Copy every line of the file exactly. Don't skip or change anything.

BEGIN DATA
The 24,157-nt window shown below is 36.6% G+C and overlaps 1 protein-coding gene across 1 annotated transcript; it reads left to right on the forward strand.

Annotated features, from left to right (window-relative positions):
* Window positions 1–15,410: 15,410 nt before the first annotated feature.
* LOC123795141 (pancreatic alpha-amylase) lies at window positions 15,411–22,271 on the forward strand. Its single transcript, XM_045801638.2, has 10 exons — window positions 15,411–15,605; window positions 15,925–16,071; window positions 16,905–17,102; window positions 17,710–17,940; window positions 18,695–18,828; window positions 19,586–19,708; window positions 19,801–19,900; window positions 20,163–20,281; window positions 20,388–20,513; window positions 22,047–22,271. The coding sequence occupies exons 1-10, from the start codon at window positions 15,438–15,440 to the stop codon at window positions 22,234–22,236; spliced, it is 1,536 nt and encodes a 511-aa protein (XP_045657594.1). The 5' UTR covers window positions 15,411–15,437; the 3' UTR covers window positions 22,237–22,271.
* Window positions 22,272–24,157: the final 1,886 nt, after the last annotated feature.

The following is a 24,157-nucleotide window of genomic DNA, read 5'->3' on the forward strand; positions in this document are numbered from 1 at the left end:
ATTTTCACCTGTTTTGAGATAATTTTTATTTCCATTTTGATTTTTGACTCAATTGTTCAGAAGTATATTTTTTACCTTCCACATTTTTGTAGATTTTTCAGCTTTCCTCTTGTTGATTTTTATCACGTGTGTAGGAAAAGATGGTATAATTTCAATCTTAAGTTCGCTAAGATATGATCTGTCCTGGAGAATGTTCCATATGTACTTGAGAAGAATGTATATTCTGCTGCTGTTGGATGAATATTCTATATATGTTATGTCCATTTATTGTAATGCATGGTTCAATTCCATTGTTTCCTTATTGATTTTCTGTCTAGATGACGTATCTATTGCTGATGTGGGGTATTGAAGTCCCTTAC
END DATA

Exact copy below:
The 24,157-nt window shown below is 36.6% G+C and overlaps 1 protein-coding gene across 1 annotated transcript; it reads left to right on the forward strand.

Annotated features, from left to right (window-relative positions):
* Window positions 1–15,410: 15,410 nt before the first annotated feature.
* LOC123795141 (pancreatic alpha-amylase) lies at window positions 15,411–22,271 on the forward strand. Its single transcript, XM_045801638.2, has 10 exons — window positions 15,411–15,605; window positions 15,925–16,071; window positions 16,905–17,102; window positions 17,710–17,940; window positions 18,695–18,828; window positions 19,586–19,708; window positions 19,801–19,900; window positions 20,163–20,281; window positions 20,388–20,513; window positions 22,047–22,271. The coding sequence occupies exons 1-10, from the start codon at window positions 15,438–15,440 to the stop codon at window positions 22,234–22,236; spliced, it is 1,536 nt and encodes a 511-aa protein (XP_045657594.1). The 5' UTR covers window positions 15,411–15,437; the 3' UTR covers window positions 22,237–22,271.
* Window positions 22,272–24,157: the final 1,886 nt, after the last annotated feature.

The following is a 24,157-nucleotide window of genomic DNA, read 5'->3' on the forward strand; positions in this document are numbered from 1 at the left end:
ATTTTCACCTGTTTTGAGATAATTTTTATTTCCATTTTGATTTTTGACTCAATTGTTCAGAAGTATATTTTTTACCTTCCACATTTTTGTAGATTTTTCAGCTTTCCTCTTGTTGATTTTTATCACGTGTGTAGGAAAAGATGGTATAATTTCAATCTTAAGTTCGCTAAGATATGATCTGTCCTGGAGAATGTTCCATATGTACTTGAGAAGAATGTATATTCTGCTGCTGTTGGATGAATATTCTATATATGTTATGTCCATTTATTGTAATGCATGGTTCAATTCCATTGTTTCCTTATTGATTTTCTGTCTAGATGACGTATCTATTGCTGATGTGGGGTATTGAAGTCCCTTAC